The antiballistic armor 100 provides a variety of advantages over conventional armor. Firstly, the antiballistic armor 100 provides a level of protection against a range of armor-piercing projectiles from about five mm through about 30 mm, as well as from normal small caliber rounds (e.g., rounds that are about 13 mm caliber or smaller). Further, the antiballistic armor 100 is lightweight, having a weight of less than 44 kg/m2 in one embodiment. In addition, the antiballistic armor 100 is capable of arresting multiple strikes within the same general area. Yet further, the antiballistic armor 100 is more cost effective to produce as compared to conventional armor. Further, the antiballistic armor 100 is capable of being used as vehicle structure, thus reducing the overall additional weight added to the vehicle by armor. The antiballistic armor 100 is also capable of withstanding debris encountered by the vehicle during normal combat operations, such as rocks, sand, shrapnel, and the like.
Referring now to
As illustrated in
The assembly 900 may now be turned over so that the back surface 408 of the core 402 may be accessed. The pockets 404, extending from the back surface 408 of the core 402 are produced and the bonding material 602 is applied within the pockets 404. The balls 802 are then inserted into the pockets 404 extending from the back surface 408 of the core 402. A lower face sheet (e.g., the lower face sheet 212 or the like) is then assembled to the back surface 408 of the core 402. These steps may be performed as described above and illustrated in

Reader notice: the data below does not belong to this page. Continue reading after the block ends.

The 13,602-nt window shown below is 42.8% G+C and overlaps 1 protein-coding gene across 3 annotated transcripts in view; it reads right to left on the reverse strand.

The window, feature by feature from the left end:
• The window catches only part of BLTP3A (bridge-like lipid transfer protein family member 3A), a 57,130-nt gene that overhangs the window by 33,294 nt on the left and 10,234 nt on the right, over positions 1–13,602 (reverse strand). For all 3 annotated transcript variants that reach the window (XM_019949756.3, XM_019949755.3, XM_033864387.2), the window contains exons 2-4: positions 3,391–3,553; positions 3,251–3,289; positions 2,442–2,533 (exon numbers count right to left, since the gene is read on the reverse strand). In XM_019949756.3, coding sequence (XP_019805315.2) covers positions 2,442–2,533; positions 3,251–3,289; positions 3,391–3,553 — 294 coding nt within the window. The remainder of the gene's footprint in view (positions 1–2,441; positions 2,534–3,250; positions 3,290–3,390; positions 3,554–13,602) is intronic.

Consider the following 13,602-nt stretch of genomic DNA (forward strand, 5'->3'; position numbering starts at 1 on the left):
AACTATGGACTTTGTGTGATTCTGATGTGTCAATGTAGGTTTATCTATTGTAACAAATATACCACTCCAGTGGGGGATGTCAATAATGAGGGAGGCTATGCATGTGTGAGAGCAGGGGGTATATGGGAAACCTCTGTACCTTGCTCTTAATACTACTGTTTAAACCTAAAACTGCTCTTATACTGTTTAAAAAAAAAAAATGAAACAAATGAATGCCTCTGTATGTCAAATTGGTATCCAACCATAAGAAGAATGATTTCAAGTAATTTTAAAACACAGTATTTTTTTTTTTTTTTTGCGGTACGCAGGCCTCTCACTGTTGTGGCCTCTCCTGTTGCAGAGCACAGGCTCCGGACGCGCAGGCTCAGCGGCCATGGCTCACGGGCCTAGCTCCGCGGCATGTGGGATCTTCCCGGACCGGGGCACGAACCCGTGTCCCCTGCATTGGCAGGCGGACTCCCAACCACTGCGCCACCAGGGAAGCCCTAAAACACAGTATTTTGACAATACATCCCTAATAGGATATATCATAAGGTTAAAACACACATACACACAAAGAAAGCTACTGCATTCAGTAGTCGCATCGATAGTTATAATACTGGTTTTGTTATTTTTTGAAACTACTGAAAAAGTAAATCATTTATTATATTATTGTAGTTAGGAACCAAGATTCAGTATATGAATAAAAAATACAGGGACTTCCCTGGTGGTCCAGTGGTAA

The present invention is not limited, however, to the method illustrated in
Accordingly, in one embodiment, the antiballistic armor 100 may be completely assembled before any heating cycle to activate any of the bonding materials. In another embodiment, one or more heating cycles may be desirable during the assembly of the antiballistic armor 100 to activate various bonding materials used in the assembly. Alternatively, depending upon the bonding materials used, no heating cycle may be used.
Further, in one embodiment, the pockets 404 are sized such that the balls 802 may be press-fit into the pockets 404. In such an embodiment, application of the bonding material 602 may be omitted from the method of the present invention.
The particular embodiments disclosed above are illustrative only, as the invention may be modified and practiced in different but equivalent manners apparent to those skilled in the art having the benefit of the teachings herein. Furthermore, no limitations are intended to the details of construction or design herein shown, other than as described in the claims below. It is therefore evident that the particular embodiments disclosed above may be altered or modified and all such variations are considered within the scope and spirit of the invention. In particular, every range of values (of the form, “from about a to about b,” or, equivalently, “from approximately a to b,” or, equivalently, “from approximately a-b”) disclosed herein is to be understood as referring to the power set (the set of all subsets) of the respective range of values, in the sense of Georg Cantor. Accordingly, the protection sought herein is as set forth in the claims below.